Why Do We Fall To The Same Place When We Jump In The Train And When We Jump On The Train?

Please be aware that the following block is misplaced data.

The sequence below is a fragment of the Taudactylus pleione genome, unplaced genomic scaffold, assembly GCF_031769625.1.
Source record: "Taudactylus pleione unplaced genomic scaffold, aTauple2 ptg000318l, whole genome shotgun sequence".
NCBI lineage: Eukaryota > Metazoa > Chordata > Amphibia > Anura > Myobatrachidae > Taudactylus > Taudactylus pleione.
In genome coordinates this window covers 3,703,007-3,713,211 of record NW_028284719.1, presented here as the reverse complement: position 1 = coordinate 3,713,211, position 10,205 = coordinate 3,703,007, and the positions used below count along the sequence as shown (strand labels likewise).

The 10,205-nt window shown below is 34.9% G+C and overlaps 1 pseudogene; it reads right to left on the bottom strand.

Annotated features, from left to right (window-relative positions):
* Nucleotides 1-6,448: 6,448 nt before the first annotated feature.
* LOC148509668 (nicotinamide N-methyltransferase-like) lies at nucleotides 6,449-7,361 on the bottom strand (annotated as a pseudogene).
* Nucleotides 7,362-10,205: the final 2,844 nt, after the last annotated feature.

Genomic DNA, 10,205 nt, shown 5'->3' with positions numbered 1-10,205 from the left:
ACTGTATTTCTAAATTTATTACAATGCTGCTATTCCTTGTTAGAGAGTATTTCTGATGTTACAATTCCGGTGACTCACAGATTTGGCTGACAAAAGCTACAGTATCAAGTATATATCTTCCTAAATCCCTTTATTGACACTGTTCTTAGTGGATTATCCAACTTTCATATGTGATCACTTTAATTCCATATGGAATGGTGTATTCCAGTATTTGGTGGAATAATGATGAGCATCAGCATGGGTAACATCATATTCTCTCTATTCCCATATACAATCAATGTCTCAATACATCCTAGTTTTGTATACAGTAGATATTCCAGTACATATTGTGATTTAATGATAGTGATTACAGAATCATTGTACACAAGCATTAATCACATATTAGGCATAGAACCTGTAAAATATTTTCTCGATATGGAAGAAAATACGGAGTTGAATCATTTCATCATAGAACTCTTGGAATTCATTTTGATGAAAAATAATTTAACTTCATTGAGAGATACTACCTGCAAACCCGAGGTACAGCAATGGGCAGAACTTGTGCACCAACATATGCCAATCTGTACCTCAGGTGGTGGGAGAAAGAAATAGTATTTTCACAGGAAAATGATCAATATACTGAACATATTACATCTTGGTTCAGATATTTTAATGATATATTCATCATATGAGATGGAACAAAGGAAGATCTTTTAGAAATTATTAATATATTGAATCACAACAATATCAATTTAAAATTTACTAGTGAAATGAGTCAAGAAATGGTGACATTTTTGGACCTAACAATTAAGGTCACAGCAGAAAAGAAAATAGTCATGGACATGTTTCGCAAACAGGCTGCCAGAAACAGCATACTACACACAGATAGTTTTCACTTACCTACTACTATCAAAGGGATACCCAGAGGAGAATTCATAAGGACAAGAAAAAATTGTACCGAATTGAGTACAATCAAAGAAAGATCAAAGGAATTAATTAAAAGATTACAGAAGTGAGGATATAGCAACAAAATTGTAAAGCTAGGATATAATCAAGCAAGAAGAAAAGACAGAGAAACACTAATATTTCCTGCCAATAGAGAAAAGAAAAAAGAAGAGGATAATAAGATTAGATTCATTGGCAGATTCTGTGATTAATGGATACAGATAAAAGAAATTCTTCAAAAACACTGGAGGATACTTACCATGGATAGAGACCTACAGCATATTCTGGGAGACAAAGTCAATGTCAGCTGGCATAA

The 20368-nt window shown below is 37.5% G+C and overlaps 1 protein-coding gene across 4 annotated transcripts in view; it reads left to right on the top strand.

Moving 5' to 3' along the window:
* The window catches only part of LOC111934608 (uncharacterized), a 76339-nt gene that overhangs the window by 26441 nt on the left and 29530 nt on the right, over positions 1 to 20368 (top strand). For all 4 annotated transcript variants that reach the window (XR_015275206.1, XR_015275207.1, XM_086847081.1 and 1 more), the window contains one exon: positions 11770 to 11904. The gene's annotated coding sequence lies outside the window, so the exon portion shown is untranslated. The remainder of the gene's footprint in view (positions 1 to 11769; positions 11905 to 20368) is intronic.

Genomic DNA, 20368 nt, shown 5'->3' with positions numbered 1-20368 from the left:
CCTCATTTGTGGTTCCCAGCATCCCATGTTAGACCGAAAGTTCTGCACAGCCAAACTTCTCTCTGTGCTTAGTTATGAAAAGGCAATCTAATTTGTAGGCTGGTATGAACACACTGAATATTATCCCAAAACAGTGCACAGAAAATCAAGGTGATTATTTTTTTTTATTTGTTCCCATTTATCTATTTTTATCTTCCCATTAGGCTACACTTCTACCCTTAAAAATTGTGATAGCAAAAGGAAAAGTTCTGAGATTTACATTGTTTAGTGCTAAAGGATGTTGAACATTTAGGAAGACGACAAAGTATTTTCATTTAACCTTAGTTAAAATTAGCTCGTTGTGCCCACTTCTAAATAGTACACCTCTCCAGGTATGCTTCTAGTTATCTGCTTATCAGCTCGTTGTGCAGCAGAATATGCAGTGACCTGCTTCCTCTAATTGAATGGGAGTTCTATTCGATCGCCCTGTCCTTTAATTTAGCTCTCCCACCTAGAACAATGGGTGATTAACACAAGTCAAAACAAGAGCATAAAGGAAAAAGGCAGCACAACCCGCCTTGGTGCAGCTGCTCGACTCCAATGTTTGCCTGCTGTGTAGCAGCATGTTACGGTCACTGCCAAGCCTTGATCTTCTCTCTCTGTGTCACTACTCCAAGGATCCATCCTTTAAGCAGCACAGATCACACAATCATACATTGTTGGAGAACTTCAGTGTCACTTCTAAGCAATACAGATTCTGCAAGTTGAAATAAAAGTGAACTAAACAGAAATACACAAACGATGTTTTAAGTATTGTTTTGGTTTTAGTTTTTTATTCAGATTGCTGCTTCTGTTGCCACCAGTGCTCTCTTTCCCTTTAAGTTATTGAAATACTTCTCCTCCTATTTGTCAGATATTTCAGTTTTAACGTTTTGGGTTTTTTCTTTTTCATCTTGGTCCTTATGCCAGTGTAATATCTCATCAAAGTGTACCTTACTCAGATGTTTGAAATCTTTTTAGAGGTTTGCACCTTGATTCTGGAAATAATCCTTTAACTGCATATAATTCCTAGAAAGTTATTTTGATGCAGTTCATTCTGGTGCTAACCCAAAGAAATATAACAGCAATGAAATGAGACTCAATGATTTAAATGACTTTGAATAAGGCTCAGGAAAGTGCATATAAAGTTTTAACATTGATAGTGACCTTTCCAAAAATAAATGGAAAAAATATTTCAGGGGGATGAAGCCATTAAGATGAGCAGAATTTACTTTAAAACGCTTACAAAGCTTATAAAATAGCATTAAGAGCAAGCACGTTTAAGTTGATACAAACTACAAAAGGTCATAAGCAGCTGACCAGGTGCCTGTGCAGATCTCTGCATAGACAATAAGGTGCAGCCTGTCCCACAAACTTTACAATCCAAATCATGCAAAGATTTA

While the train is in motion, we fall to the same place when we jump in the wagon, but when we do this on the train, we fall to a different place. Why? (see law of inertia) I am throwing the train while moving in the train, if it goes at a speed of 150 km per hour, you will go at a speed of 150 km. because you are tied to the train by the feet. So what happens if you jump in the train? You fall where you are. because you jump in a place where there is almost no air friction, so you fall on the same place. So why do you fall in the same place? remember, you were traveling with the train at a speed of 150 km, so even if you disconnect from the train, you will continue to go at a speed of 150 km. If that's the case, we're going at the speed of the train for a while, even if we disconnect. Why do the objects we throw from the glass stick to the ground like a lap? Or why do we fly when we jump on the train instead of inside it? because there is friction outside the train. Air friction reduces your speed very quickly from 150 km/h. You can think of the friction difference as follows: try to take your hand forward in the train, and try to take it forward by taking it out of the window. If your speed suddenly decreased when you cut off your connection with a moving object, when I let go of a spear from the front of the train, it would pass through all the people at a speed of 150 km and come out at the very back. Let me add a little: According to Newton's first law of inertia, an object maintains its state of motion unless an external force acts. According to Newton's second law, another object in a moving object is under the influence of the main body it is in. that is, a fly flying on a moving bus will normally move inside the bus even when the bus travels at a speed of 120 km/h. In order to stay in the bus or not to stick to the back of the bus, a fly does not need to accelerate to 120 km, which is not possible for a fly to speed that much anyway. As in the event I quoted above, as long as the speed remains constant, there is a total movement. Since the air in the train moves with you and your speeds are the same, you have to land on the same place at a constant speed and incline. If you jump on the wagon, the air is fixed (earth) and the wagon slides under it because the train is moving. If there is the same wind as the train in the opposite direction to the train, you will fall to the same place. Most of what you wrote was written roughly without considering the factors. (friction, slope, etc.)
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